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The Great Escape 2019 Festival Preview

Six Artists to See at the Brighton, England Event

May 07, 2019 Injury Reserve
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The UK music industry allows itself one weekend each May to decamp to the Brighton seaside and celebrate its uncanny ability to regenerate and produce scores of new artists on an annual basis. Now 14 years into its traditions, the line-up for 2019 is more extensive than ever-some 500 artists will play across dozens of walkable venues across the city’s rolling hills and alleyways over three days. As ever, there are big names at the top of the bill: Friendly Fires, Fat White Family, Lewis Capaldi, and Anna Calvi, to name a few. That’s all well and good, but the real joy of The Great Escape is in discovery, so with that in mind, here are six of our picks to get ahead of the pack.

Working Men’s Club

If you’ve been fortunate enough to catch any of the dates on Fat White Family’s recent tour, you’ll have been taken in by the opening set delivered by Working Men’s Club, the trio (or four piece, when live) from Todmorden, West Yorkshire that have inhabited the post-punk spirit as confidently as any band in years. Rolling, jangling guitar arpeggios and a whipsmart and crisp rhythm combine to form the basis of their authoritative sound. It might not be a new form of music, but they are performing a traditional style in a battle-hardened fashion that belies their teenage years. Recent single “Bad Blood” enshrines their current state and a signing with Heavenly Recordings certainly bodes well.


Another group proving the fertility in the guitar music soils at the moment, Rotterdam quarter Lewsberg have drilled into different alternative rock histories to arrive at their makeup. The spoke-sung verbose lyricism of Lou Reed and Parquet Courts appears to have had a lasting influence on Arie van Vliet’s vocals, whilst Michiel Klein’s lead guitar channels Tom Verlaine or Rowland S. Howard in a sentimental mood. Lewsberg are just one of a number of stellar Dutch artists playing Brighton across the weekend, but with their self-titled debut album already released, few are prepped to make as confident a splash as Lewsberg.


One of the buzziest bands in Europe over the last 12 months, St. Petersburg quintet Shortparis are joyfully subversive. Their music is fully saturated, a provocative, panicky mix of death disco, ‘70s German experimentalism and a meltdown of post-punk and industrial electronica, as evidenced on their eclectic, visceral 2017 album, ПАСХА. None of which is to mention their live shows, by all accounts the ne plus ultra of the Shortparis experience, with Nikolay Komiagin’s confrontational, thunderous style, ranging effortlessly in and out of falsetto, something to behold. Shortparis are sure to be the band that leave people talking when the weekend is over.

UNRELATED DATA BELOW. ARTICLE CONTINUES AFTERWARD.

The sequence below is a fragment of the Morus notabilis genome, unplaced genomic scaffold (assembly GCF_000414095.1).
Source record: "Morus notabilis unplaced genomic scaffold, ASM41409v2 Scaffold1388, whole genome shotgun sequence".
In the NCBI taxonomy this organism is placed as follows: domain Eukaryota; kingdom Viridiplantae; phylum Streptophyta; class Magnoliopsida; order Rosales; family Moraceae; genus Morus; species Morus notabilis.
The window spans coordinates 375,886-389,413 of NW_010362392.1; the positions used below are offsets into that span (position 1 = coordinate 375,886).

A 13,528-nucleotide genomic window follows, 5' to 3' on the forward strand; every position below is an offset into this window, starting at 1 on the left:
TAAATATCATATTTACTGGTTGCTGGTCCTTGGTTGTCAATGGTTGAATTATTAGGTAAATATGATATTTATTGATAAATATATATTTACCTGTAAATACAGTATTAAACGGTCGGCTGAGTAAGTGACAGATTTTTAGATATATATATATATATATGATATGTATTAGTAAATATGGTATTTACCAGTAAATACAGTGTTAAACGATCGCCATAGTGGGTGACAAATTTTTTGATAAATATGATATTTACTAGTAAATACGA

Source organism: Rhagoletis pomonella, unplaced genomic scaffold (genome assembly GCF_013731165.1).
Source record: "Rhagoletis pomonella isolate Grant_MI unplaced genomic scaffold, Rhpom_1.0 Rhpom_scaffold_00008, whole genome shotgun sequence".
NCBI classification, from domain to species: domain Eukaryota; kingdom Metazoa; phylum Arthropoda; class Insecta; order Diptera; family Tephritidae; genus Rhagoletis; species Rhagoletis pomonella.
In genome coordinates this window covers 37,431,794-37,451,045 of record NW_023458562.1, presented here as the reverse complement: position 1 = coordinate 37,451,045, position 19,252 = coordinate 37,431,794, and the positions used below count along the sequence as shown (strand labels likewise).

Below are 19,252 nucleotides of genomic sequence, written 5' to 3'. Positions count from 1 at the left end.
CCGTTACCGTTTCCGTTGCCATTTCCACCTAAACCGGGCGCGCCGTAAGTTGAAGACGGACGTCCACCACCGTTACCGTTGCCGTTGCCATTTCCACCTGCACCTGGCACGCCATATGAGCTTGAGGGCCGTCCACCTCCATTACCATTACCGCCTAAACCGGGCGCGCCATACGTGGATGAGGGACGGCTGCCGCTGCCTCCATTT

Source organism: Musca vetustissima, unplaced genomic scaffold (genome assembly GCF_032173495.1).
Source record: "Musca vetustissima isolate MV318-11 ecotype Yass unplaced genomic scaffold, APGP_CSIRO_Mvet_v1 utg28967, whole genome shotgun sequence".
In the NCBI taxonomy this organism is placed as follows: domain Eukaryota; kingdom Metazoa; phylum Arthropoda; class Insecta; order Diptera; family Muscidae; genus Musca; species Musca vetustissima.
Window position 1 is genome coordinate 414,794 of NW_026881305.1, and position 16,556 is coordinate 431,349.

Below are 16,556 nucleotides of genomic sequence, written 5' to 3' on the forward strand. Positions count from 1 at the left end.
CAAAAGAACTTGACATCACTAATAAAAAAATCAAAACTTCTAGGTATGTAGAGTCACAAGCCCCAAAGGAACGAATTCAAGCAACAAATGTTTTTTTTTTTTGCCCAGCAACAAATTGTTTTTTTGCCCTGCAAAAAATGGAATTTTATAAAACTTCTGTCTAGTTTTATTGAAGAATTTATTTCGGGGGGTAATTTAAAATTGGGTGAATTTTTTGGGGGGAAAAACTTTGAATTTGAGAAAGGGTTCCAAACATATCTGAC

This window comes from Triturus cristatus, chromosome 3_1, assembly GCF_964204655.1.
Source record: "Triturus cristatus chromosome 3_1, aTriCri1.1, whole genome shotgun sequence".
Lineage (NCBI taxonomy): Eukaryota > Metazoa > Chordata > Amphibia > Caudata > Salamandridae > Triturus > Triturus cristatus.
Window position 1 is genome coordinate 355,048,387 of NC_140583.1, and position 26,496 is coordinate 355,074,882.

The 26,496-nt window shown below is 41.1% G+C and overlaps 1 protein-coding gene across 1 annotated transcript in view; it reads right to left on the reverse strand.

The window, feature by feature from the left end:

Injury Reserve

The Great Escape is far from just a festival of guitar bands and an appearance from Arizona underground rap trio Injury Reserve is testament to that. As anyone who has heard their superlative 2016 mixtape Floss can attest to, they are the masters of the minimalist banger, the proto-industrial hip-hop blend that puts them in an elite group with the likes of clipping. and JPEGMAFIA as one of the leading lights of the anti-mainstream, and like those artists their live reputation goes before them too. UK appearances are relatively rare for the outfit, so this is a glistening opportunity to get in on the ground floor of the next generation of American rap. Their self-titled debut studio album is out later this month.


Described by their own press release as a collision between PC Music and Nouvelle Vague, London duo Jockstrap act as if they don’t release how strange their music is. Part situationist experiment, part musical playground, they fear no sounds: elaborate string arrangements, ear-stabbing electronic outbursts, bossa nova rhythms, lo-fi bedroom pop, it’s all there in their DNA, and much, much more. A little like their contemporaries Let’s Eat Grandma, they have come of age in an environment that doesn’t recognize distinctions between genres. Their future is nigh-on impossible to predict, but it should be interesting.

Rina Mushonga

Rina Mushonga grew up in Harare, Zimbabwe, before relocating to Rotterdam. It’s a combination of influences that she explores on her second album, In a Galaxy, a record that reaches sumptuous, soulful heights on tracks such as “Narcisc0.” Another of the impressive phalanx of Dutch-based artists ready to descend upon Brighton, few will prise stronger emotional responses from their audiences than Mushonga, even amidst her dabbling with a myriad of post-dubstep forms of au courant electronica.

The Great Escape takes place from May 9 to 11 in Brighton, England.

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